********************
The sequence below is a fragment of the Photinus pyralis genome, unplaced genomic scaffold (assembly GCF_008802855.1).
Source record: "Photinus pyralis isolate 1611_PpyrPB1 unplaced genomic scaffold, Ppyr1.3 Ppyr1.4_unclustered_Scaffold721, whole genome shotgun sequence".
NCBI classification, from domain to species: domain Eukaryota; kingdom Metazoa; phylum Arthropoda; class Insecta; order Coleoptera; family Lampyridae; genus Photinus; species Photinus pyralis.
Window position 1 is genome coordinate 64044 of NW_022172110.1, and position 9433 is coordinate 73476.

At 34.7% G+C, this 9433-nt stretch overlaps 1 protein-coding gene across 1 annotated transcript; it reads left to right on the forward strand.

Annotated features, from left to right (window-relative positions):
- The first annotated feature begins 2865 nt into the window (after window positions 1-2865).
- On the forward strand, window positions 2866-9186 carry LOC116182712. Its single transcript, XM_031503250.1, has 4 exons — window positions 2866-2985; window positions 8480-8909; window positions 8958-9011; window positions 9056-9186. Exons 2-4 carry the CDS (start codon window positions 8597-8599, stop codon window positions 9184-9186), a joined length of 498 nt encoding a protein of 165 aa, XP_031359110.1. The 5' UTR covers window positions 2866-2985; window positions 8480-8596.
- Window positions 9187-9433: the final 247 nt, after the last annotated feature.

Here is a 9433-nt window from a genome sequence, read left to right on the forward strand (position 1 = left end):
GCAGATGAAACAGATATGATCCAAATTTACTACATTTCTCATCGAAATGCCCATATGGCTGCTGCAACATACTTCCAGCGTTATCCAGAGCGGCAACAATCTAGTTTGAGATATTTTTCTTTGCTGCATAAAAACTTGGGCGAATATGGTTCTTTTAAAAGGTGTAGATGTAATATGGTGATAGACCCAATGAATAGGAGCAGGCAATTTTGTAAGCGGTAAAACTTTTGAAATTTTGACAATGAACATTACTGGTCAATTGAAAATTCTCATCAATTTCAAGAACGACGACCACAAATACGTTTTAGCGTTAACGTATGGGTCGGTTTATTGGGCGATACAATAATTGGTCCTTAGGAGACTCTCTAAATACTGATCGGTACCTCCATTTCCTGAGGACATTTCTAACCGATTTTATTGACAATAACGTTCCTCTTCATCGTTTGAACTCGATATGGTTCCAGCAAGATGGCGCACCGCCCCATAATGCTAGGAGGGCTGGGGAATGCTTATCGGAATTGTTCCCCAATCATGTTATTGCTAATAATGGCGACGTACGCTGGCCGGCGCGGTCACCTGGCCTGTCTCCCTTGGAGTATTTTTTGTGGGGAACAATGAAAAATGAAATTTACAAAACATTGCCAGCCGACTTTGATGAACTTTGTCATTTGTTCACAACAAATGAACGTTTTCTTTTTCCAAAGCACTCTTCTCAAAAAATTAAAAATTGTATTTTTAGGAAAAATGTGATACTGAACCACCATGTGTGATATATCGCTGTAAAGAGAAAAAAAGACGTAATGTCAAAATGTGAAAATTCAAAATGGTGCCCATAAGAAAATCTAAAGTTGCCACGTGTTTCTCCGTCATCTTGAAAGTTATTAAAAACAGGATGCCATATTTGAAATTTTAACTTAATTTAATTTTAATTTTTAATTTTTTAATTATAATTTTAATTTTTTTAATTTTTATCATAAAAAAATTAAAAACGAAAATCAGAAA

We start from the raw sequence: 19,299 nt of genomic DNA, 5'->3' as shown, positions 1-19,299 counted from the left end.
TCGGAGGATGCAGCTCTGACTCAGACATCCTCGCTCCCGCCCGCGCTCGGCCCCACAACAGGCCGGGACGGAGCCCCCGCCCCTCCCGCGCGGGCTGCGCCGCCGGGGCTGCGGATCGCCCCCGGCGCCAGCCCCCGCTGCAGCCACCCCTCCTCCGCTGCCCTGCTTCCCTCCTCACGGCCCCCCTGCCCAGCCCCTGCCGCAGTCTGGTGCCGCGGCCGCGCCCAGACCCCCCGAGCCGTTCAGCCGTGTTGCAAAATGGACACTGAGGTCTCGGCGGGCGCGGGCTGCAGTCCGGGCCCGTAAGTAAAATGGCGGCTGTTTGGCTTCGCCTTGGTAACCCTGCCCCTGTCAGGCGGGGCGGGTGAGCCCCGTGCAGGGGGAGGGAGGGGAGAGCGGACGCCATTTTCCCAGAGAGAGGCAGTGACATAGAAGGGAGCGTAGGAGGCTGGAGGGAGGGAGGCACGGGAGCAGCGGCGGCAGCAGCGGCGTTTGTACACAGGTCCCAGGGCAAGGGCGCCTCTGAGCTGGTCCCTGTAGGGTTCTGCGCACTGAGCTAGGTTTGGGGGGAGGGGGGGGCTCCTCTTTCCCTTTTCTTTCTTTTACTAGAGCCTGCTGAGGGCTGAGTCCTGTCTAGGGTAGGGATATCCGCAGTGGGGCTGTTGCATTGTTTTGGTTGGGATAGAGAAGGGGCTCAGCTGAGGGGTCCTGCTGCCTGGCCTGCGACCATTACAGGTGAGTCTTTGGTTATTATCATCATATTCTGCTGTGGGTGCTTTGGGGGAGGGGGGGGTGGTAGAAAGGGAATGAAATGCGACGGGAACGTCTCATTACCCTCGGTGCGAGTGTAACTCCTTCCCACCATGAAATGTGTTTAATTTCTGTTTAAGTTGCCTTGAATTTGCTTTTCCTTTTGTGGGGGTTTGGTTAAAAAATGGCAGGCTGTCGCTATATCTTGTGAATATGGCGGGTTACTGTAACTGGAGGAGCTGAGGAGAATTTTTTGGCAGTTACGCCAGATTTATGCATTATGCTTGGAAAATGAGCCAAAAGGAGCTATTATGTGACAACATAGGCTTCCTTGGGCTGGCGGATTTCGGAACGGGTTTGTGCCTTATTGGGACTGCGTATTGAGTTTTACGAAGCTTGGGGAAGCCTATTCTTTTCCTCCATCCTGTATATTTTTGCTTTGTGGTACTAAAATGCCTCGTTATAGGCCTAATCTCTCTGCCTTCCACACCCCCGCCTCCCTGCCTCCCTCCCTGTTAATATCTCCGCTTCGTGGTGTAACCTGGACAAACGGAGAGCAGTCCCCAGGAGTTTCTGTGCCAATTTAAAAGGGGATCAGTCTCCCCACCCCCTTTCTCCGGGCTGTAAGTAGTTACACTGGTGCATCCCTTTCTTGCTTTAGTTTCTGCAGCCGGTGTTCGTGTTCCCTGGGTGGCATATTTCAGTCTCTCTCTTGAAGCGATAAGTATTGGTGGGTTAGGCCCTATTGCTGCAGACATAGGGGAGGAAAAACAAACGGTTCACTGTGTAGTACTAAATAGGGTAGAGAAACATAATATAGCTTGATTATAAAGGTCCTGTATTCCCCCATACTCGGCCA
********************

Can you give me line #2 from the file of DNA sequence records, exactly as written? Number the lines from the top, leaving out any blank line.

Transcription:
Source record: "Photinus pyralis isolate 1611_PpyrPB1 unplaced genomic scaffold, Ppyr1.3 Ppyr1.4_unclustered_Scaffold721, whole genome shotgun sequence".